What: Charlotte’s BEST Indian Restaurant
Where: 5909 South Boulevard, Charlotte, NC
Online?: Yes, here.
Lunch: 11 – 2:30 (M-F), 12-3pm (S-S)
Dinner: 5:30pm to 9:30pm (10pm F-S)
How Much: $10.95 per person for the buffet
One of my first priorities when I first moved to Charlotte was finding a good Indian restaurant. When it comes to epicurean delights, few things can beat a kick-ass curry. So I went to several websites like Creative Loafing, Citysearch and Digital City to see the score on local places. Several places were recommended, but for some reason, Jaipur stuck in my mind. And so the missus and I went there the first time to celebrate St. Patrick’s Day (of all things). A year later, we went there to celebrate my birthday. And just a couple of days ago… Valentine’s Day. Why we pick an Indian place to celebrate B-list holidays is beyond me, but you’ll sure know where to find us on Arbor Day or Columbus Day!
Jaipur offers a full menu, one which is full of both Northern and Southern Indian delights. But I’ve never ordered off of the menu. They have a kick-ass buffet, and this is what this review is about. The buffet starts with an appetizer bar, chock full of “Indian spring rolls” as well as more traditional Indian starters like vegetable pakoras. YUM! Then there’s the salad bar, which I (like any other God-fearing male) ignore. The salad bar seems a bit thin, but then again I’m not sure if Indian salads are supposed to be huge affairs like American ones. Not everyone in the world puts two pounds of lettuce, cheese, bacon, onions and carrots into a bowl and calls it a salad, so I’ll defer to the natives on this one.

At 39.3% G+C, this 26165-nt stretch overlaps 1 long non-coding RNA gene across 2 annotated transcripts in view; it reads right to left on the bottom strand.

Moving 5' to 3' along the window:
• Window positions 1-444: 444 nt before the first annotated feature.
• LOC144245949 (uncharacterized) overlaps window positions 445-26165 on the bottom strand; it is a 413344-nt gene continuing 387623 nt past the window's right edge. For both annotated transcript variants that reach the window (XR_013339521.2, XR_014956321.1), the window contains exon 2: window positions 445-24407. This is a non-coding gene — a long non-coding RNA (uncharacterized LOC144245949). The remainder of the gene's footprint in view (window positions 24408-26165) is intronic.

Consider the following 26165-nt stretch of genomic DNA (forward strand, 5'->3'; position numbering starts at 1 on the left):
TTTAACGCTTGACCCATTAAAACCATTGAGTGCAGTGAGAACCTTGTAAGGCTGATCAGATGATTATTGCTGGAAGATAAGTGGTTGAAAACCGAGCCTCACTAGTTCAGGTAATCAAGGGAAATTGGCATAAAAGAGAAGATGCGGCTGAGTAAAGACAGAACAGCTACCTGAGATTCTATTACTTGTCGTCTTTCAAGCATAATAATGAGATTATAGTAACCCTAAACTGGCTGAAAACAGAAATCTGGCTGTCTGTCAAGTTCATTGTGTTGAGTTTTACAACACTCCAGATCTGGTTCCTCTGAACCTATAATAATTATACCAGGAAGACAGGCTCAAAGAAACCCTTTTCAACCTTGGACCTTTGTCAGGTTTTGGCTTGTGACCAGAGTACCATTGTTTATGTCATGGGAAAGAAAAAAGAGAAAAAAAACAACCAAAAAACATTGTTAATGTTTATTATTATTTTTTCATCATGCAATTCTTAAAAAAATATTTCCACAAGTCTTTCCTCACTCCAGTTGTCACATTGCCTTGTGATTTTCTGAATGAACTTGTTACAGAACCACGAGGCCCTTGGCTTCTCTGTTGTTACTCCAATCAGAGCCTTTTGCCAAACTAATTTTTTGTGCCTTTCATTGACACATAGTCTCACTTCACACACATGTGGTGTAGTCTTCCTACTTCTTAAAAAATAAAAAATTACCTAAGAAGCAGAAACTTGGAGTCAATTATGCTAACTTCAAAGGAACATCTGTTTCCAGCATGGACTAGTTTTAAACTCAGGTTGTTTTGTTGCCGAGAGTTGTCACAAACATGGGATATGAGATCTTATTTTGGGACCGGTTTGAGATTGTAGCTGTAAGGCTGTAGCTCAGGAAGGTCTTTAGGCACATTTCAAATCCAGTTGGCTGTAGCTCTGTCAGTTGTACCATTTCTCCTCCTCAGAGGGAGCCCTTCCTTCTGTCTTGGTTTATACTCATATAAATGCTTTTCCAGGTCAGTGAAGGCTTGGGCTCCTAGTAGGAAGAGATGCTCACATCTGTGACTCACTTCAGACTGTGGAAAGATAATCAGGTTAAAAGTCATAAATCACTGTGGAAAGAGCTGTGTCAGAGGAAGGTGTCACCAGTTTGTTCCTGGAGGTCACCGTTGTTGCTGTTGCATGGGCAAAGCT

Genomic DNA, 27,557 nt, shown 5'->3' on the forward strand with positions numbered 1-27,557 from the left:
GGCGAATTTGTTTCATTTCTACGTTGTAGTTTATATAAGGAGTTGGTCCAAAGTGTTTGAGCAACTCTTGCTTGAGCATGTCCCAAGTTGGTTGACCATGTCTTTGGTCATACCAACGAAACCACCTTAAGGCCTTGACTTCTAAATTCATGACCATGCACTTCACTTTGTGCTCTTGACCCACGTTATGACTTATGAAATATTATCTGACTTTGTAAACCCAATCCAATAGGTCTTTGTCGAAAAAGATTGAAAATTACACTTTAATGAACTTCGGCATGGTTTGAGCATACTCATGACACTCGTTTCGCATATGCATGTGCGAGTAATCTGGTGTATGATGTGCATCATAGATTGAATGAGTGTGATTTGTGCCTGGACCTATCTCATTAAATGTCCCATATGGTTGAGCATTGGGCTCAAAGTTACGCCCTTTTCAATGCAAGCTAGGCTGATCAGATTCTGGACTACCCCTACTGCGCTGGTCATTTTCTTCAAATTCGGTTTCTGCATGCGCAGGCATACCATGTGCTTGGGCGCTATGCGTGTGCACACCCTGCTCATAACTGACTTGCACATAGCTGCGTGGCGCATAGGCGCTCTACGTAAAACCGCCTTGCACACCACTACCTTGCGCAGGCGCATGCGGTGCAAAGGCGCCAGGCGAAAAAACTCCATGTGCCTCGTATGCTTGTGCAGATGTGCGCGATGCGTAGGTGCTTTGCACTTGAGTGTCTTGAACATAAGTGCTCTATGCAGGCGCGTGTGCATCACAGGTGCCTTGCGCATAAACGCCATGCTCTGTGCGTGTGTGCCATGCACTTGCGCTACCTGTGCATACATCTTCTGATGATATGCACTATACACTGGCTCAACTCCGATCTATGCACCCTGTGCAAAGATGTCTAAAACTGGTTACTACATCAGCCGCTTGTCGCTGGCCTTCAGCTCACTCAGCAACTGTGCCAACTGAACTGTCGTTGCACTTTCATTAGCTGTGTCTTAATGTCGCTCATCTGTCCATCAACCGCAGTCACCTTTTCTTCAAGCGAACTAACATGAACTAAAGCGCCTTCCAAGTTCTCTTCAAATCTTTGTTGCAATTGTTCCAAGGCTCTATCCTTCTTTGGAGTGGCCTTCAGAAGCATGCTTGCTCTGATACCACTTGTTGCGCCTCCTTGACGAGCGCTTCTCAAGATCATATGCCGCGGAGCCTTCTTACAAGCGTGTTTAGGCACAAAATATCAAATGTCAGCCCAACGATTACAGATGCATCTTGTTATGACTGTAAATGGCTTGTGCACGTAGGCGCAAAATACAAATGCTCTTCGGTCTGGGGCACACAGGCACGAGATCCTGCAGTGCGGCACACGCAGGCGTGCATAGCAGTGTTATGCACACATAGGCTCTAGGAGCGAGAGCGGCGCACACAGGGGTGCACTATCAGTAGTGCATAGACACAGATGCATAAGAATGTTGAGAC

So it’s on to the “real deal”: the main courses. You start with the ubiquitous basmati rice. Jaipur’s rice is light and fragrant, the smell of jasmine slowing wafting up to fill your nostrils. Basmati rice – especially good basmati – puts the plain, clumpy white rice you get from a Chinese place to shame. Next to the basmati you have one of Lisa Wilson’s all-time favorite things: naan. Naan is an Indian flat bread that tastes something like hot pita bread… but not quite. It’s lighter on the inside – almost soft like a beignet – yet just a little crunchy on the outside. I’ve seen my girl eat three or four slices with dinner. When it comes to Lisa, I think that the naan is the dinner. I can’t blame her – it’s awfully addictive. Although only plain naan is offered on the buffet, Jaipur offers garlic naan, keema naan (naan stuffed with spicy ground lamb), palace naan (naan stuffed with chipped chicken tikka) and Khandahari naan (naan stuffed with homemade cheese, nuts and raisins). One of these days, we’re gonna try another kind of naan… if we can just stop eating the regular kind!
Like most Indian places, Jaipur offers a wide variety of vegetarian and meat dishes. I’ll start with the meat dishes, since that’s what I usually eat. Jaipur’s buffet always has four meat items. Tandoori chicken – a sort of Indian barbequed chicken, cooked in a tandoor (a charcoal-fired clay oven) – is always offered while the three remaining dishes rotate. On this most recent visit, Jaipur offered curried chicken, chicken tikka masala and curried goat with potatoes (and when the tray of curried goat was gone, it was replaced with a lamb curry).
Oh.. my… God! I simply cannot begin to describe the yummy goodness that *are* the meat dishes. The chicken curry was of the Madras curry type – a dark yellowish-brown that’s not too spicy, but has a complex taste simply cannot be described. I’d never eaten curried goat before, but it was simply delicious. It was not nearly as greasy as I would have thought, perhaps helped by the generous amount of potatoes in the curry sauce.